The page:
Sunday, December 6, 2009

Panicked Conservative Alleges Panic Over Climate: What A Panic!

The Journal Sentinel's in-house conservative columnist, Patrick McIlheran, says people supporting the adoption of climate change legislation now, including Gov. Jim Doyle and Pres. Barack Obama, are driving an "equation of panic."

He says this after alleging that the legislation would cause power prices "to leap," cost every Wisconsinite $1,000 in disposable annual income and bring about "harsher privations," while running up the cost of a car $1,000, and...and...would lead to "the undoing of the industrial revolution."

Jeepers: That sounds pretty panicky to me.

I only had ten credits of psychology as an undergrad, but if all that isn't a classic case of projection, will someone please weigh in on the comment section and set me straight?


Anonymous said...


You scare too easy. You need to be more objective.

Grow up chicken little.

Anonymous said...

Maybe instead of psychology credits, if you had taken Economics; you would understand that businesses are nothing more (or less) than tax collectors for the government. Every single tax increase foisted onto business is ultimately passed to the consumer in for form of higher prices. If people are not keeping what they earn, they will not be spending as much thus the economy will shrink or at the least growth will stagnate which will in turn lead to reduced tax revenues for the same government that raised taxes to begin with.

So, remind me again, how telling the truth about tax implications is being panicky?

BW said...

Today, newspapers around the world published an unprecedented common editorial addressing the grave climate crises. We in Milwaukee, on the other hand, get the pitiful bleating of Mr. McIlheran. Doesn't the MJS owe us more than this when it comes to opinion on one of the most serious subjects facing the world? Here is the world-wide editorial:

Anonymous said...

The MJS parrots owes us more about the Climate Hoax emails that got hacked! That is what they owe us, instead we get Tiger Woods.

How can take these scientists seriously when they flaunt the FOIA legislation of the UK and blatantly exclaim they will never release raw data for independent review. These "best and brightest" scientist even go as far as eviscerating peer reviews with a differing opinion. Where is the outrage over this conspiracy?

Where is the outrage over the missing raw data which is suppose to be the foundation of all their research?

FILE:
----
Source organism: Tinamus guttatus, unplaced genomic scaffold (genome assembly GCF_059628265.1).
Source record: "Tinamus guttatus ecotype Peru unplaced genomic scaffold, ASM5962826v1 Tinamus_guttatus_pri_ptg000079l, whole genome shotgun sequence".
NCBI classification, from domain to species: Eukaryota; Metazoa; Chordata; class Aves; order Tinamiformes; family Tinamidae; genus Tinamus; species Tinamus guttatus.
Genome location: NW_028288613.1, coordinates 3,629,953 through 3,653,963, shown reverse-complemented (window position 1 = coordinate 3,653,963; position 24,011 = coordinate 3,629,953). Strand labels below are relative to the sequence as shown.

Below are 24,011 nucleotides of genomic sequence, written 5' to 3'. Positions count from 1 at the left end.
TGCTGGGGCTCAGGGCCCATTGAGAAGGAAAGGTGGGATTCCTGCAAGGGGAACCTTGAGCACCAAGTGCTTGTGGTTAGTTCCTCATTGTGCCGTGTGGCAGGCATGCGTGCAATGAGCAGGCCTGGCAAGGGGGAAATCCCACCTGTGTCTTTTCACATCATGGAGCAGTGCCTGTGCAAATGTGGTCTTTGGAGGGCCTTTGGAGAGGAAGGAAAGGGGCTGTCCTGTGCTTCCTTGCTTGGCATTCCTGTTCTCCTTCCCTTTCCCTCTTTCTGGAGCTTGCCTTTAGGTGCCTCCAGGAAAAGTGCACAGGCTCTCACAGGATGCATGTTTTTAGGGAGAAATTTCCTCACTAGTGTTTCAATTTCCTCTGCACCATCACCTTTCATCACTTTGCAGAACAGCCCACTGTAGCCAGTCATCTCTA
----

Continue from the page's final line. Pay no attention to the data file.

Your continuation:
Where is media when it comes to delving into the fact versus fiction surrounding the emails? Instead we get news of Tiger Woods.

There is a serious failure of modern journalism to look beyond the surface of a press release.

What ever happened to real investigative journalism when it comes to environmental topics? We see plenty about how much harm we are doing, but nothing about the sweeping changes and those effects over the last generation.

When was the last time we had a river on fire in this country? We have and are making great strides in our environmental stewardship.

If you listen most of the parrots who call themselves journalist, we have not changed one iota since Iron Eyes Cody made his famous "Crying Indian" TV commercial in 1971.

Betsey said...

This is exactly why I've dropped my subscription to the MJS. People like Paddy Mack can run around flapping their wings (and their gums) however they like and it is not only printed as is, but nowhere on the opinion page or in the news section are his opinions challenged or refuted. It appears that Meister Mac IS entitled to his own facts, after all.

Of course Paddy is entitled to his own opinion, as well as the exercise of his free speech, but is he entitled to a weekly column of his opinions in the state's largest newspaper? We all have the same right to our opinion and exercise of free speech, but that doesn't obligate the newspaper to print them or the electronic media to broadcast them.

Other than being conservative and vocal about it, PM has no technical or professional expertise in a particular subject area, nor a journalism degree (that I'm aware of, OK) that would at least superficially bind him to some standards, nor any reporting experience that is the usual career path to an opinion column of one's own. (He was a graphic artist at the MJS until being catapulted to the editorial board . . . Not too much controversial in the graphic arts department except the old debate of serif vs non-serif fonts. . . . )

So why should anyone accept his opinion with anything other than the usual grain of salt? Even the MJS, in its current low-and-sinking-lower status, should be giving this guy the hook.